Underdogs with bite and sloppy South Korea: What we learned from the Asian Cup second round

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The lesser lights have enjoyed their tournament while the big guns have failed to fire so far. (AFP)
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Updated 23 January 2019
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Underdogs with bite and sloppy South Korea: What we learned from the Asian Cup second round

  • Can the mighty minnows continue impressive run in the UAE?
  • Or will the big guns start to fire in quarterfinals?

LONDON: Asia’s biggest sporting spectacle has reached its quarterfinal stage — and it’s time for teams to find their A-game. While there are few surprises in the last-eight lineup, the form of some of the big-name sides has been less than impressive. Here we deliver our verdict on the second round.

BIGGEST DISAPPOINTMENT — Saudi Arabia’s attack

The Green Falcons started the tournament at top speed. They came in as one of the cup favorites and in their opening two matches illustrated why. A 4-0 thrashing of North Korea was backed up with a relatively simple 2-0 victory over Lebanon. Understandably, that raised hopes that Juan Antonio Pizzi’s men could go all the way in the UAE. Alas, it was not to be as a 2-0 defeat to Qatar in their last group clash left them with a tricky tie against Japan. For all their efforts Saudi Arabia were unable to find the back of the net, the lack of firepower upfront costing Pizzi’s team yet again.



BIGGEST SHOCK — South Korean sloppiness

Boosted by the arrival of Tottenham star Son Heung-Min, South Korea were rightly declared the pre-tournament favorites. They had firepower up front, intelligence and creativity in midfield, and experience at the back. In the four matches in the UAE so far, however, they have looked anything but potential champions. They labored to beat Kyrgyzstan, the Philippines and China in the group stage before almost being shocked by part-timers Bahrain in the second round. South Korea now face Qatar in the last eight and, as Son said after their extra-time win over Bahrain, they need to significantly improve if they are to avoid a shock exit before the semis.



UNDER PRESSURE — Alberto Zaccheroni and the UAE



The Whites owe their place in the last eight to luck more than skill. In some ways that is not a surprise — the hosts came into the tournament without their talisman, the injured Omar Abdulrahman, and on the back of a patchy run of form. But, still, the performances on home soil have been underwhelming to say the least. That was summed up with their extra-time win over Kyrgyzstan, who were playing in their first Asian Cup. It was a far-from-convincing performance and Central Asians were unlucky not to beat Zaccheroni’s side. The UAE will have to deliver their best performance for some time if they are to progress further. Their opponents, Australia, have also performed poorly, which may offer them some encouragement.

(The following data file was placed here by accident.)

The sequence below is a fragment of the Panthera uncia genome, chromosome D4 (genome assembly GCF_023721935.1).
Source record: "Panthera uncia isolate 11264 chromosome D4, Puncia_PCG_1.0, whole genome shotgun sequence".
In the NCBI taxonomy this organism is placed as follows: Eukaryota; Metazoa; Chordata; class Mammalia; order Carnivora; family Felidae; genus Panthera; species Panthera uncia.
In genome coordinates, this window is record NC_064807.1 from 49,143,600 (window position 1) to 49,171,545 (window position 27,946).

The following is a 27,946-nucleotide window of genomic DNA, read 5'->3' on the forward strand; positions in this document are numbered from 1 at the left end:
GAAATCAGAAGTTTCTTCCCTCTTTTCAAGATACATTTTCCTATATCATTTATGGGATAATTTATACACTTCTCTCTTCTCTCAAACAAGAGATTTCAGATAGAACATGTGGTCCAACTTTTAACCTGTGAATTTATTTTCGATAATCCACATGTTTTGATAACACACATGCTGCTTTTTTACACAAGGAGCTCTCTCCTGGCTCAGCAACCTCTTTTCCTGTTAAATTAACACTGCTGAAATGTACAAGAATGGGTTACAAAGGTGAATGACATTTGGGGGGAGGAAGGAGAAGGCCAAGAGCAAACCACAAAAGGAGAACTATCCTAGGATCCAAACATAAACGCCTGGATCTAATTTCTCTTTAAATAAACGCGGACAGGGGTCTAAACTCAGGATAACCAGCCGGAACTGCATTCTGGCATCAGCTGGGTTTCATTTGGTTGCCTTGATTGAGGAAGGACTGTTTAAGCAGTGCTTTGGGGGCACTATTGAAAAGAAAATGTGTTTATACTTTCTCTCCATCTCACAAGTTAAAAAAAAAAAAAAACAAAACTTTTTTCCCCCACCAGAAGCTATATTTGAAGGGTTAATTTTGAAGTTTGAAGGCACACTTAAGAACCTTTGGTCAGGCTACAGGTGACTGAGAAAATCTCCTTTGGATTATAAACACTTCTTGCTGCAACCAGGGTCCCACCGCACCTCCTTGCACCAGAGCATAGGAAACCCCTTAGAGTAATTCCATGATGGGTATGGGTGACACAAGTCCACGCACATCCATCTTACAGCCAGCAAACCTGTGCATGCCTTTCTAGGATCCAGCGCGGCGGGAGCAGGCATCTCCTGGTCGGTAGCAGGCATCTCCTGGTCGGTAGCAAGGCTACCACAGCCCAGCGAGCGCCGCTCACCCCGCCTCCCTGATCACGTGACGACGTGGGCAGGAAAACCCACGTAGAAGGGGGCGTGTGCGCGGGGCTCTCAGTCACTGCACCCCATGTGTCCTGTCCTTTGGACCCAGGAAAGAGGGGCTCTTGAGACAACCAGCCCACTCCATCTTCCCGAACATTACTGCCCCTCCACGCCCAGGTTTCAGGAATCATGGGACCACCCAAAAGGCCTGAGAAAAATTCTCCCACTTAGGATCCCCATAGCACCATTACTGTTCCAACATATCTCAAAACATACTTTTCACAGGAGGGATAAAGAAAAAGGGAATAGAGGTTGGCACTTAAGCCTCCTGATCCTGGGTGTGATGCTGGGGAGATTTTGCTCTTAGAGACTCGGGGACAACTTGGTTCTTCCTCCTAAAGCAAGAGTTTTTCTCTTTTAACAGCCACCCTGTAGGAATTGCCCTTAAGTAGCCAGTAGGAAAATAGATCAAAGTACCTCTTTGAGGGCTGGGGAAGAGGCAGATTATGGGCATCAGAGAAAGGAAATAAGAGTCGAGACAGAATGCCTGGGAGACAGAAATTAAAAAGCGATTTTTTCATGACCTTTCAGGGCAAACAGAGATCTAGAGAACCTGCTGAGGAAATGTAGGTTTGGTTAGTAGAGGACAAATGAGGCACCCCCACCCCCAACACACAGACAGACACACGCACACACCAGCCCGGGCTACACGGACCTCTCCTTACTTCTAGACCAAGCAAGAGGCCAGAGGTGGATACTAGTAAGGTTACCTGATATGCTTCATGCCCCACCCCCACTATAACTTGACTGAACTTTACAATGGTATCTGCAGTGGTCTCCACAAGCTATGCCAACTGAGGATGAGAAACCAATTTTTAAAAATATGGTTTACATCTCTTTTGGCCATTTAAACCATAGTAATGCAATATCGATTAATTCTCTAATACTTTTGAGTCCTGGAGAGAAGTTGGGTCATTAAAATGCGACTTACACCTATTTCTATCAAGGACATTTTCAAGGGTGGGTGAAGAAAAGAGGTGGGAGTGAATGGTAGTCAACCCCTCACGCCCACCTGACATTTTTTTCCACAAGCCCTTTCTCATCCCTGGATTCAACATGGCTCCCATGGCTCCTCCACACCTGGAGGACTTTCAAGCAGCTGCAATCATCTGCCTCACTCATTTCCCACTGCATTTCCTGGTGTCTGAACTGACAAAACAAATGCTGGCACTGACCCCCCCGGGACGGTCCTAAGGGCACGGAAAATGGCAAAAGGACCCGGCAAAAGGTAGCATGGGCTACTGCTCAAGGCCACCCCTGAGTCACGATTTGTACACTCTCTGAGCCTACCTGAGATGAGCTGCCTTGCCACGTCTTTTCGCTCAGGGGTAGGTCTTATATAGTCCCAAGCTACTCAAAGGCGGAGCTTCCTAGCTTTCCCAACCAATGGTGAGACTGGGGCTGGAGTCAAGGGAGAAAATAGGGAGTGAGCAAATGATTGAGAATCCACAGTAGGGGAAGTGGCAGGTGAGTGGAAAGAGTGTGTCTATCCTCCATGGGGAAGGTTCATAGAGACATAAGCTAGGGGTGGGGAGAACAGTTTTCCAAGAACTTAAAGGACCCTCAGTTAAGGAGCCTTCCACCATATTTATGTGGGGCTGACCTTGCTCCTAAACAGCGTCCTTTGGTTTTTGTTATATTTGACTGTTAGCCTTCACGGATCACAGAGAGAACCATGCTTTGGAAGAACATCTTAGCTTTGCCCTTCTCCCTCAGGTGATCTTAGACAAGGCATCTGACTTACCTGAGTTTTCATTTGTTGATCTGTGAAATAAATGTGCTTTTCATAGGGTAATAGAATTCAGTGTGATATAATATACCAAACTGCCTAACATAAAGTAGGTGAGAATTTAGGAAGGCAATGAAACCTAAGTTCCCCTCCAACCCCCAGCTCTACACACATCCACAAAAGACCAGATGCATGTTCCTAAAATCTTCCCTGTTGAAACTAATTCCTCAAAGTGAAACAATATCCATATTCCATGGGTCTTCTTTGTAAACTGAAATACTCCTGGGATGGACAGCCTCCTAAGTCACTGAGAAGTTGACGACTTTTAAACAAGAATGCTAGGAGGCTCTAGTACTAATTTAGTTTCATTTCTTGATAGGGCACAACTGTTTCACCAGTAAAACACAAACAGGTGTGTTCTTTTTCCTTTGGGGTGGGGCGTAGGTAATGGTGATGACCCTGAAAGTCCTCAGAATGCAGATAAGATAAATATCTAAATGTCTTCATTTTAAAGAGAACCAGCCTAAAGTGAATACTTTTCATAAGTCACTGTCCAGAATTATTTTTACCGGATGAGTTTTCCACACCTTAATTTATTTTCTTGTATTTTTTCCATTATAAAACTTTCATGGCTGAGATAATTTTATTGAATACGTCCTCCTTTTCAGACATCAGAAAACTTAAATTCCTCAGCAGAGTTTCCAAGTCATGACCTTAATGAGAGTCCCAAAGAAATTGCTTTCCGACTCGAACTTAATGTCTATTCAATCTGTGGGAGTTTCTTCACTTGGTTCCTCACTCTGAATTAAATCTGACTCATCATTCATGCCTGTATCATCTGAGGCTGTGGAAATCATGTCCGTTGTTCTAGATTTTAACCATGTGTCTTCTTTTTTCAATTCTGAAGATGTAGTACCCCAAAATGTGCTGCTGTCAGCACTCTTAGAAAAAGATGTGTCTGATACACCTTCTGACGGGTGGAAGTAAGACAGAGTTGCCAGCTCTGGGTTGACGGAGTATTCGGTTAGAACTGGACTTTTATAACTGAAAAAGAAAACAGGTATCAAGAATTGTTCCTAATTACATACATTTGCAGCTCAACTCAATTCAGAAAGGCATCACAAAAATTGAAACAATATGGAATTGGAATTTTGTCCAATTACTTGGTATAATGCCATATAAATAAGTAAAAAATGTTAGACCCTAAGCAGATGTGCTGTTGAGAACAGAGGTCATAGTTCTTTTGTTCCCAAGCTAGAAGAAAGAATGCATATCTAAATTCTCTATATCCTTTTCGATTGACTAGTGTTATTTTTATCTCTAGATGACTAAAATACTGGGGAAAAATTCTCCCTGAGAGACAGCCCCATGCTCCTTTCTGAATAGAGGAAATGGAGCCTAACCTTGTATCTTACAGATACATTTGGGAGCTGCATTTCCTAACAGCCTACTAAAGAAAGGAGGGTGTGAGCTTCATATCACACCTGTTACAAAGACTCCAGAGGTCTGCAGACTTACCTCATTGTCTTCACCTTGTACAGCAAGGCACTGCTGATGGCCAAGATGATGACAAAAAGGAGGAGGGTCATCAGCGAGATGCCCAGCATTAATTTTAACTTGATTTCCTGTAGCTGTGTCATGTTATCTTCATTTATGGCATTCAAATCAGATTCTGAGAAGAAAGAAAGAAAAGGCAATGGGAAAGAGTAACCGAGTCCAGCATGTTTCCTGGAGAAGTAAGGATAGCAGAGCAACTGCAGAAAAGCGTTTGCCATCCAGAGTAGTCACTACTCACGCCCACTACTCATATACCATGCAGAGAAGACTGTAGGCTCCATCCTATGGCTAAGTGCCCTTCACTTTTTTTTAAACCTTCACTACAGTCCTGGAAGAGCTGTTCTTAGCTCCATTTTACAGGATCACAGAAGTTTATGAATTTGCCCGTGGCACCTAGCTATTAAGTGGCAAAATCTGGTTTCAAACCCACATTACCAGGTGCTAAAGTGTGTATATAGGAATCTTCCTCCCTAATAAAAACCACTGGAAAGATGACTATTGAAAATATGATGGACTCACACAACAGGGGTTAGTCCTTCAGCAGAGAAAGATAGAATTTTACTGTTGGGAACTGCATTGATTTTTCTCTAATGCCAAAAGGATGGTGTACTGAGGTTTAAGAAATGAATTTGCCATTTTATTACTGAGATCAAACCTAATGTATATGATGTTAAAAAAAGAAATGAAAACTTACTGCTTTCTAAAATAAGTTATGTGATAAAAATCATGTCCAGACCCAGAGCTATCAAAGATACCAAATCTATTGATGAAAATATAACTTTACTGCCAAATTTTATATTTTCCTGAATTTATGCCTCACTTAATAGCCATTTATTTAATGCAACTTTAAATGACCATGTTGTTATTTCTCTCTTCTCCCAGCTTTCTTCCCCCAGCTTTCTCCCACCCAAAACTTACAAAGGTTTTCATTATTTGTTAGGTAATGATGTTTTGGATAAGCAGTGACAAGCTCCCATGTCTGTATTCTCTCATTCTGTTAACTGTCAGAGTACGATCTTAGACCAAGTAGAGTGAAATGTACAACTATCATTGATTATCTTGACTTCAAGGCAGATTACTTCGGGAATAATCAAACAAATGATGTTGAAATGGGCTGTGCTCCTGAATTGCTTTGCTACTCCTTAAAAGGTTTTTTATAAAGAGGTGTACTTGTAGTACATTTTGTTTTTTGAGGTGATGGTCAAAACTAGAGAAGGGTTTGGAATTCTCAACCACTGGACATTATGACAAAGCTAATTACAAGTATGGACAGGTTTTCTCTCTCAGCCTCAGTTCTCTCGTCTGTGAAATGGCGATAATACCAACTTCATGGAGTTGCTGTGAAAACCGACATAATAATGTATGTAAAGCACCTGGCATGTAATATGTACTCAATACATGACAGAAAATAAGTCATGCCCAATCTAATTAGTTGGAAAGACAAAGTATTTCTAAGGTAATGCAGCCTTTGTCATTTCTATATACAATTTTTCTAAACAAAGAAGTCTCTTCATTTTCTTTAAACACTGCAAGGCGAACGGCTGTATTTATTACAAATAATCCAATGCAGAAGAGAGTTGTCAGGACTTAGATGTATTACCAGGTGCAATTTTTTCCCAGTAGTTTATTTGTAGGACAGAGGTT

BEST HIGHLIGHT — The mighty minnows

The big guns have not had it all their own way. That may annoy their fans, but it does show that Asian football is improving. Only a few years ago the idea that Kyrgyzstan, Bahrain and Jordan would look the equals of Australia and Co. would have seemed fanciful. But in the past two weeks the standard shown by the so-called lesser lights has been impressive — and great to watch. Last summer five Asian teams appeared at the World Cup for the first time and it was hoped that showing would act as a springboard for further progress across the continent. On the evidence of the action in the UAE that wish could be coming true.

 

PREDICTIONS 

 


Kusal Perera the hero as Sri Lanka pull off stunning run chase to beat South Africa in Durban

Updated 16 February 2019
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Kusal Perera the hero as Sri Lanka pull off stunning run chase to beat South Africa in Durban

DURBAN: Sri Lanka pulled off a stunning against-the-odds run chase to beat South Africa by one wicket in the first Test on Saturday as Kusal Perera almost single-handedly won the game with his 153 not out.
Chasing an unlikely 304, Sri Lanka were 226-9 and seemingly out of it. But a last-wicket partnership of 78 between Perera and Vishwa Fernando took the tourists to a thrilling victory on the fourth day.
Perera scored 68 of those 78 runs, but Fernando hung in for 27 balls for his 6 not out to allow Perera to guide the tourists home.
Sri Lanka’s victory gives them a 1-0 lead in the short two-test series and ends South Africa’s run of seven straight home series wins.
Sri Lanka’s 304-9 was the third-highest successful run chase in nearly 100 years of Test cricket at the Kingsmead ground in Durban.
Perera won it with a late cut down to the boundary for four, prompting Sri Lankan players to sprint from the dressing room and out onto the pitch to congratulate their match winner. Perera removed his helmet and thrust both arms up in the air to celebrate one of the best innings ever by a Sri Lankan.
Sri Lanka have lost their last three series and had two debutants and a new captain for the first test, meaning few people gave the inexperienced visiting team a chance against South Africa.